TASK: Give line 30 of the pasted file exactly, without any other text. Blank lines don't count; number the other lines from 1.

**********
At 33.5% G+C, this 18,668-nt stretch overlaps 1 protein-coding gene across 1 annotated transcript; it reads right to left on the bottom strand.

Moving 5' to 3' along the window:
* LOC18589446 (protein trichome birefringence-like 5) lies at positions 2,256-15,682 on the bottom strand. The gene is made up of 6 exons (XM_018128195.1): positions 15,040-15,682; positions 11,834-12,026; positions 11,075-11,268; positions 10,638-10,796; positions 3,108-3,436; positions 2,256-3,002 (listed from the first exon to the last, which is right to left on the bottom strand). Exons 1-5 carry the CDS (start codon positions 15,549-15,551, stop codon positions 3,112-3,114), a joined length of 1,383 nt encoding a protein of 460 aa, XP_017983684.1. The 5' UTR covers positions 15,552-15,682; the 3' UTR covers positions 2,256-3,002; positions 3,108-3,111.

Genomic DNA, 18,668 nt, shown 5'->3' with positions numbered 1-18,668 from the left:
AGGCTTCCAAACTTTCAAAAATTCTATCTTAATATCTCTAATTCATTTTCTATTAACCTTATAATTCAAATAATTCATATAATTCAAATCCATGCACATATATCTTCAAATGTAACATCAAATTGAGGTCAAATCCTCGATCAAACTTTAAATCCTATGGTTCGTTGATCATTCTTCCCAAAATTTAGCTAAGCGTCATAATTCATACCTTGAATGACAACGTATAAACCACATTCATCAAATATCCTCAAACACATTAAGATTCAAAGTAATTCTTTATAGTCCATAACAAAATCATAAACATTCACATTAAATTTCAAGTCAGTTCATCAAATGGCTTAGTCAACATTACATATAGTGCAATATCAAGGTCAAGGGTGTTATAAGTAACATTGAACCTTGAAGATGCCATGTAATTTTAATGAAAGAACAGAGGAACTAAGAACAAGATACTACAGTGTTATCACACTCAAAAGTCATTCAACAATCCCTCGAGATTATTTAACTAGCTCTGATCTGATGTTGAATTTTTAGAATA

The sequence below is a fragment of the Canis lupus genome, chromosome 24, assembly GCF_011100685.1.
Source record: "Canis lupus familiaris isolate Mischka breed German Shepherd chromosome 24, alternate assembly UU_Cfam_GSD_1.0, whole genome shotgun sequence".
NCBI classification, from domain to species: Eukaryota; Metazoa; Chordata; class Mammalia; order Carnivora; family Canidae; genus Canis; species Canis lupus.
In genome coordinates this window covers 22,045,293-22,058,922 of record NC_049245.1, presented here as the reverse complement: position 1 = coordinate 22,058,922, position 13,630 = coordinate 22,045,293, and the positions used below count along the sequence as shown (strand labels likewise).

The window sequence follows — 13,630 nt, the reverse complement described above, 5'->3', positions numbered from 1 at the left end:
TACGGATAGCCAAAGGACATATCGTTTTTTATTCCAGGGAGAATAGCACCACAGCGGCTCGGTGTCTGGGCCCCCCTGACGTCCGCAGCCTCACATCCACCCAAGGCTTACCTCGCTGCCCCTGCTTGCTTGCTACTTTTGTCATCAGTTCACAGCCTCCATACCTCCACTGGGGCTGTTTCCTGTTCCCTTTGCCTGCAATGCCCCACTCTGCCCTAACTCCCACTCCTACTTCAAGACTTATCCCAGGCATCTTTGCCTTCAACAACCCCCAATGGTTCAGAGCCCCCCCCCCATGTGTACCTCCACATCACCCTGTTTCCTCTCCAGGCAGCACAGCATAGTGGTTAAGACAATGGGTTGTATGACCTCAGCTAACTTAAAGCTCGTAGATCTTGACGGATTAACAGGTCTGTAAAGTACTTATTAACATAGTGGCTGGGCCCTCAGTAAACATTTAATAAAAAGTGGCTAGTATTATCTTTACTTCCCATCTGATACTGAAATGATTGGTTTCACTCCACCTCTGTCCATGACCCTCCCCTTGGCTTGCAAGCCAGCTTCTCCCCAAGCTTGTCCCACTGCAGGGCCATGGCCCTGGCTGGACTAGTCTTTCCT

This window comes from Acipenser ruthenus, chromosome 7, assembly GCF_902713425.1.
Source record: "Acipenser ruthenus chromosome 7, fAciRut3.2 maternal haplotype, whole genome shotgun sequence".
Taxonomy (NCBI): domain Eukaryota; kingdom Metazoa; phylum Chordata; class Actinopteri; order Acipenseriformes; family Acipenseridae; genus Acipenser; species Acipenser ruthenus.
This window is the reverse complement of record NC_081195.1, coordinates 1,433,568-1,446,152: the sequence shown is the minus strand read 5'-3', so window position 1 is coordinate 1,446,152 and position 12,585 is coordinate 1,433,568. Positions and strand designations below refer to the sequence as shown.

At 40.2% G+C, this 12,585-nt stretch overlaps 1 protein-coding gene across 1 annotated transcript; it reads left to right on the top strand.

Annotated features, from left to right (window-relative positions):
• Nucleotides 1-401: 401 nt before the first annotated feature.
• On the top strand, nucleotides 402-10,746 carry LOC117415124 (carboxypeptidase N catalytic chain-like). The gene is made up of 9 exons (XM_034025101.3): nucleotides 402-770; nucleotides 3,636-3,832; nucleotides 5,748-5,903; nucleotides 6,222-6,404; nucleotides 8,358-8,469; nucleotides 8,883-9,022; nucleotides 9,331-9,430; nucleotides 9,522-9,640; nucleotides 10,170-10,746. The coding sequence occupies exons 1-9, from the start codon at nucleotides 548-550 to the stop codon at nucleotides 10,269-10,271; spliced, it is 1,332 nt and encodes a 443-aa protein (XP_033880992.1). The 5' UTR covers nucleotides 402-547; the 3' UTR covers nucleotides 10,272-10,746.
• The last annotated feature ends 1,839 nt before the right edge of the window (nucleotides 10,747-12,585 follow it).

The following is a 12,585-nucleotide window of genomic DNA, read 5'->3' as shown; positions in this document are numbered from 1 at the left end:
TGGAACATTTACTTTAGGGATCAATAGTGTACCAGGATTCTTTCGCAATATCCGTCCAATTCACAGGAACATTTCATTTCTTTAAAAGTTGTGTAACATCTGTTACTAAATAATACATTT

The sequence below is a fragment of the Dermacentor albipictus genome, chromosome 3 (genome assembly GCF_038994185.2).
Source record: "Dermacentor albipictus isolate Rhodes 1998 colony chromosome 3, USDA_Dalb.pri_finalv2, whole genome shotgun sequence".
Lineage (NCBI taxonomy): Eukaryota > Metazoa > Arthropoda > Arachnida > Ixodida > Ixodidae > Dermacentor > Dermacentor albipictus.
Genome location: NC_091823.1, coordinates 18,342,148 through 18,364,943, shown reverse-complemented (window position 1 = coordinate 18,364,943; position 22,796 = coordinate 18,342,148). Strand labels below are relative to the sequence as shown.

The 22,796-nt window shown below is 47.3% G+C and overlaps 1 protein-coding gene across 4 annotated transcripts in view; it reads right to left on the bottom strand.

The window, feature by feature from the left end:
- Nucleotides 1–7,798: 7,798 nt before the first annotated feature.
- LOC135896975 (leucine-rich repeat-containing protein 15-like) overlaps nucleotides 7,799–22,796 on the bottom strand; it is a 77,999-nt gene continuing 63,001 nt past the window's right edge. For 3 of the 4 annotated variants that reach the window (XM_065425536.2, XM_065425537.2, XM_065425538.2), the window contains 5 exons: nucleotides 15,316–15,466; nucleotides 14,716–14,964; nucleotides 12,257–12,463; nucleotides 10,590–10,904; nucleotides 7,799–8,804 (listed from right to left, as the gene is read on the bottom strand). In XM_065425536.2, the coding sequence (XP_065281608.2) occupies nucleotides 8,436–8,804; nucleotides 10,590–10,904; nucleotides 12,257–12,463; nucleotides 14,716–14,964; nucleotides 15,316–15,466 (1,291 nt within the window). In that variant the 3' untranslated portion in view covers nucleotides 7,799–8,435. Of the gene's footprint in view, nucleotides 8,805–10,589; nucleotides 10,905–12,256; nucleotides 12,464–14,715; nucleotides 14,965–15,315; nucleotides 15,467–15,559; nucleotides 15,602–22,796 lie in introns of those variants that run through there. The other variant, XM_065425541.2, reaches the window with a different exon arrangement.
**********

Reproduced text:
- LOC135896975 (leucine-rich repeat-containing protein 15-like) overlaps nucleotides 7,799–22,796 on the bottom strand; it is a 77,999-nt gene continuing 63,001 nt past the window's right edge. For 3 of the 4 annotated variants that reach the window (XM_065425536.2, XM_065425537.2, XM_065425538.2), the window contains 5 exons: nucleotides 15,316–15,466; nucleotides 14,716–14,964; nucleotides 12,257–12,463; nucleotides 10,590–10,904; nucleotides 7,799–8,804 (listed from right to left, as the gene is read on the bottom strand). In XM_065425536.2, the coding sequence (XP_065281608.2) occupies nucleotides 8,436–8,804; nucleotides 10,590–10,904; nucleotides 12,257–12,463; nucleotides 14,716–14,964; nucleotides 15,316–15,466 (1,291 nt within the window). In that variant the 3' untranslated portion in view covers nucleotides 7,799–8,435. Of the gene's footprint in view, nucleotides 8,805–10,589; nucleotides 10,905–12,256; nucleotides 12,464–14,715; nucleotides 14,965–15,315; nucleotides 15,467–15,559; nucleotides 15,602–22,796 lie in introns of those variants that run through there. The other variant, XM_065425541.2, reaches the window with a different exon arrangement.